Question from Kim Martin, Principal, Harvey High School:

Does race-consciousness and colorblindness only refer to students of color? Does an analysis of race-consciousness that focuses only on students of color further disenfranchise students by classsifying them as the “other”?

Mica Pollock:

Great question. Educators also need to consider how they think about white students -- and white educators also need to think about their own experiences as “white” educators. So you’re correct, “race” is not just about people of color. Many of the essays in this book deal with issues affecting white students or white teachers. Beth Rubin’s piece in the book, for example, shows that in schools where there has been tracking, white students, students of color, and teachers all dangerously come to see white students as “more smart,” simply because they have been tracked into higher-skill classes that themselves offer more opportunity. Karolyn Tyson’s piece talks about white students disproportionately being seen by teachers as “smart” and thus referred to “gifted.” These are all forms of race-based treatment. So educators also have to ask: how am I treating my white students as race group members, rather than as individuals?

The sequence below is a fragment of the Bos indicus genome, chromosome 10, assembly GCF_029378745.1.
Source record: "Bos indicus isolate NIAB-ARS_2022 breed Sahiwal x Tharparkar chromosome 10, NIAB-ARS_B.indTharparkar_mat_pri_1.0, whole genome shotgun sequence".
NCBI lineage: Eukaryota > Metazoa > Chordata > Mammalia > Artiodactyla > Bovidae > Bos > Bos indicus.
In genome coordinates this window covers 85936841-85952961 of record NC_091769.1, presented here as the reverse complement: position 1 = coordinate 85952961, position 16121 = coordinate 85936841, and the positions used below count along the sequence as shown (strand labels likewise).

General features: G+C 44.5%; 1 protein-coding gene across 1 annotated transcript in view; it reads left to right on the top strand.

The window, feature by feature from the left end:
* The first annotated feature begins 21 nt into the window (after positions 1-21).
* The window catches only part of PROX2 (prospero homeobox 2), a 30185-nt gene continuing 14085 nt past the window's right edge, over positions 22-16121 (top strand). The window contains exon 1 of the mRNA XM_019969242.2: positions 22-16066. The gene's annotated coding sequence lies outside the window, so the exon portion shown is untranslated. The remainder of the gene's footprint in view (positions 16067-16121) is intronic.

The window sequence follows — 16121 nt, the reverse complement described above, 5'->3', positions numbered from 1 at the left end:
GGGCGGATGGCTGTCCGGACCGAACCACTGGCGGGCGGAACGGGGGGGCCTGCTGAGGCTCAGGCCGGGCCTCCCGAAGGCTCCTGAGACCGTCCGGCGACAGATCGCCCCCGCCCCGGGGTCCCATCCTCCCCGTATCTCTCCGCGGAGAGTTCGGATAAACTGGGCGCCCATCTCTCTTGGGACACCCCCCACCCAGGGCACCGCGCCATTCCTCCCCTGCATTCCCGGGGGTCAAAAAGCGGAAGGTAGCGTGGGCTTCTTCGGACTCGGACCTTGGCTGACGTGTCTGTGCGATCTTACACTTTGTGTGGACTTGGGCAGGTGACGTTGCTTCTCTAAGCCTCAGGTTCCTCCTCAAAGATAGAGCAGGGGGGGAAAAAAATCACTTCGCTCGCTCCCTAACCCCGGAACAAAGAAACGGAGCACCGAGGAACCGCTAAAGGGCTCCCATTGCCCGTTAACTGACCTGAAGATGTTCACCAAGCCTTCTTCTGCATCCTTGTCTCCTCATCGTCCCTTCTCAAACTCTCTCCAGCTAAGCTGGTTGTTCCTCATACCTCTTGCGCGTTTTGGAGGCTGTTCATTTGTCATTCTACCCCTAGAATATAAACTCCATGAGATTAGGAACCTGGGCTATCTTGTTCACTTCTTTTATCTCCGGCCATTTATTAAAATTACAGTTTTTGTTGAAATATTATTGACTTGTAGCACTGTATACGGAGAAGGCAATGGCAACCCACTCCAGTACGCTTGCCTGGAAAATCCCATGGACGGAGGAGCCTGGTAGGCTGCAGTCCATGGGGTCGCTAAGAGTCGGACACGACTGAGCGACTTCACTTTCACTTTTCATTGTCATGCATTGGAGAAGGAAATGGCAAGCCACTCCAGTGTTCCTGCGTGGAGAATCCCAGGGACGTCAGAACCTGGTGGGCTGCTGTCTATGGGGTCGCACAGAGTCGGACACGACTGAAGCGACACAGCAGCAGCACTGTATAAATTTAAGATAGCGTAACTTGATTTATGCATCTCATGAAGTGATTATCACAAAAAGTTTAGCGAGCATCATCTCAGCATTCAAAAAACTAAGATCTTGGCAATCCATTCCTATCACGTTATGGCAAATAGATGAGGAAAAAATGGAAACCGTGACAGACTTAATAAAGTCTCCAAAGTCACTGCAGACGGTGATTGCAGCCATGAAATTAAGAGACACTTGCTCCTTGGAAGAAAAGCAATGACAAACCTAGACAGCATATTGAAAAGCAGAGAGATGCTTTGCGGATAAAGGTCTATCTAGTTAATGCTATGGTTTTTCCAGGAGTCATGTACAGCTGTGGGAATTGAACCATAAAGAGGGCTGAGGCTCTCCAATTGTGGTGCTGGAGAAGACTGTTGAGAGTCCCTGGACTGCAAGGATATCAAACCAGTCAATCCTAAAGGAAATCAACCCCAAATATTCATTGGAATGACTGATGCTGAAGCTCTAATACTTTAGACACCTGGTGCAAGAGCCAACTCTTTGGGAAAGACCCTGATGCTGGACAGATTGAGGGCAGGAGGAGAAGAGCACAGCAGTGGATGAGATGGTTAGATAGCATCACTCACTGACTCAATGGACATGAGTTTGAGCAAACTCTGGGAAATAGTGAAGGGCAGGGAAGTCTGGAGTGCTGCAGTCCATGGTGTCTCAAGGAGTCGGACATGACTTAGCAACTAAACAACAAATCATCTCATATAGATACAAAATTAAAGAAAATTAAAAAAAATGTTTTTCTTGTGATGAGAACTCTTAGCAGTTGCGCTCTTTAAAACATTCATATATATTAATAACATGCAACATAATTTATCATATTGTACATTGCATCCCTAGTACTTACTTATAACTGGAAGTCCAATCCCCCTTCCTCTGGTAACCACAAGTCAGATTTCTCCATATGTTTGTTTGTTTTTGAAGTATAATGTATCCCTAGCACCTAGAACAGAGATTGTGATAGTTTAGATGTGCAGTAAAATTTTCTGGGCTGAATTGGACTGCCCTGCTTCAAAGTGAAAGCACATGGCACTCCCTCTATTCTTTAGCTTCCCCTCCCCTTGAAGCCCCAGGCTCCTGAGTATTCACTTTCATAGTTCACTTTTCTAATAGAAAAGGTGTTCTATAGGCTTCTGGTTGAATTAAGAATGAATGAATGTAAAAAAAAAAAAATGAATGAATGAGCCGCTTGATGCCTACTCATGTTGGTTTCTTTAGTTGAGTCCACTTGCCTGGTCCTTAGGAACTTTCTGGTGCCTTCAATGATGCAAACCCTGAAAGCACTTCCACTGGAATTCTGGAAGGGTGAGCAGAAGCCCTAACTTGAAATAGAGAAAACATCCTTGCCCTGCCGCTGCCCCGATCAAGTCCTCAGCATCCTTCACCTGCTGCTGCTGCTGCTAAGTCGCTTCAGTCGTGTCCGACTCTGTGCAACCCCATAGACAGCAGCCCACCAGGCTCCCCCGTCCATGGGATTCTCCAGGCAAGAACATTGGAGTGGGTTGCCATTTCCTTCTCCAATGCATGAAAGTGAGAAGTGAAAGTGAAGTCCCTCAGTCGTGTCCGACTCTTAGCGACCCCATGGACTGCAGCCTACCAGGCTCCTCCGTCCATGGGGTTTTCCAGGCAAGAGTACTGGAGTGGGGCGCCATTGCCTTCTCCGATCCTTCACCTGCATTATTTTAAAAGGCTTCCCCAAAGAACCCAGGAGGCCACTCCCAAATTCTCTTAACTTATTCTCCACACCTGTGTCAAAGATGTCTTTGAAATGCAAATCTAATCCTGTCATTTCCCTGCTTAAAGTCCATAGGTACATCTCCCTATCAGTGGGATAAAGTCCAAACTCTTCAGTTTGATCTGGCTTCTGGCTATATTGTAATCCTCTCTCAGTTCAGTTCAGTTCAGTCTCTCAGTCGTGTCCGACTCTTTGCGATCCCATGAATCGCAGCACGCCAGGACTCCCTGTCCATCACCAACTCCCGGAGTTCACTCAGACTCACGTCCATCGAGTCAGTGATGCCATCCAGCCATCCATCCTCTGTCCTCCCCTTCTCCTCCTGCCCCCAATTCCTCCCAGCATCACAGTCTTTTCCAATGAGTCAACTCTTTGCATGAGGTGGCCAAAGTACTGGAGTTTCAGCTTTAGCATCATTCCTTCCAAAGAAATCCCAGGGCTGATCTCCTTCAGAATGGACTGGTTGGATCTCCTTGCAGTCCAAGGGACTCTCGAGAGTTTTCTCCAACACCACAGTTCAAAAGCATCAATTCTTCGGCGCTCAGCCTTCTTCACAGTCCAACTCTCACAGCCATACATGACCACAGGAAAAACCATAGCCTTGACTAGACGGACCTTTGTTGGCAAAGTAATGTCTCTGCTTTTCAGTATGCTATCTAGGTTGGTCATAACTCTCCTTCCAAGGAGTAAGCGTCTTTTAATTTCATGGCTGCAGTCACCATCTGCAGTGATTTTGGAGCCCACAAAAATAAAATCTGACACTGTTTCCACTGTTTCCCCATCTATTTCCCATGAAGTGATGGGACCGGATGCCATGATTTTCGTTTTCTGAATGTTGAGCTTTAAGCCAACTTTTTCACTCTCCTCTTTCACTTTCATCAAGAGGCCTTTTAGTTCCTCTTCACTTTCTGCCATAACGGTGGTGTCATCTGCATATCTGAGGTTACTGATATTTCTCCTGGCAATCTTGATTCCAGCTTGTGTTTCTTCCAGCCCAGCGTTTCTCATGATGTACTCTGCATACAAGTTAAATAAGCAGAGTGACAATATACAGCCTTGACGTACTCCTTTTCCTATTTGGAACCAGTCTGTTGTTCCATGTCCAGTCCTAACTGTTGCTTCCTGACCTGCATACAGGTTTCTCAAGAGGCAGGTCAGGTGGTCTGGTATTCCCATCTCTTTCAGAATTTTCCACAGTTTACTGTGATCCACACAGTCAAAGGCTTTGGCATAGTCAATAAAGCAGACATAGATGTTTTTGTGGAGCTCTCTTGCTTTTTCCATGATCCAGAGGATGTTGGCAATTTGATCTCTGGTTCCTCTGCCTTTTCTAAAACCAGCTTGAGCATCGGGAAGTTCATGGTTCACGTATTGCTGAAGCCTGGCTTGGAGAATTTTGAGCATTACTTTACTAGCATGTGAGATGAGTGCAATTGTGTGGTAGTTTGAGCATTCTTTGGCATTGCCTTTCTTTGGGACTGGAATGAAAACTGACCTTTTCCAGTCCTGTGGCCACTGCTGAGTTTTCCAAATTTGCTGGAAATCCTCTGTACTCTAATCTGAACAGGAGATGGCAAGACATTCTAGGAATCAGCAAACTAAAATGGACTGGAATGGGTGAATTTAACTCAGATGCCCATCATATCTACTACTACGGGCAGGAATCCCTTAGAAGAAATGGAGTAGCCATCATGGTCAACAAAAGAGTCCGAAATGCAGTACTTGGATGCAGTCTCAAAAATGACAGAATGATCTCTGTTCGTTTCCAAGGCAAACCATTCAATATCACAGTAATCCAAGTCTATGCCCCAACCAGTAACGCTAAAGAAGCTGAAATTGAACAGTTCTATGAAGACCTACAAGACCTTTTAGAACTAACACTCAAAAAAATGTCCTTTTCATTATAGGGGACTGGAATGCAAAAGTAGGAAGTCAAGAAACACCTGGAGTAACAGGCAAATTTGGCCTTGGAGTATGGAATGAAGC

Question from Christine Langeneckert, ELL Teacher, Naperville North High School:

In his new genetic study, Dr. Spenser Wells proves that in ancient times, we all came from the same area of Africa and that “race” does not really exist. Shouldn’t we get “real” about race and let students know that “race” isn’t real?

Mica Pollock:

I had to respond to this one too. We have indeed all stemmed from Africa and are one human race -- racial groups are not biologically valid sub-groups of the human race. What ARE real, after six hundred years of history (since colonialism and slavery), are very different EXPERIENCES for people typed (falsely) as members of different “races.” Since we’ve been distributing opportunities to people along these (false) lines of “race” for centuries -- Americans gave property and rights to people from Europe whose skin was lighter, and took those things from African slaves whose skin was darker -- race group experiences and racial inequality are real in 2008, even though race categories are not biologically valid. Alan Goodman’s piece in the book is about talking to students about this complex issue.

Question from Jack Knaack, Associate Principal Appleton North High School, WI: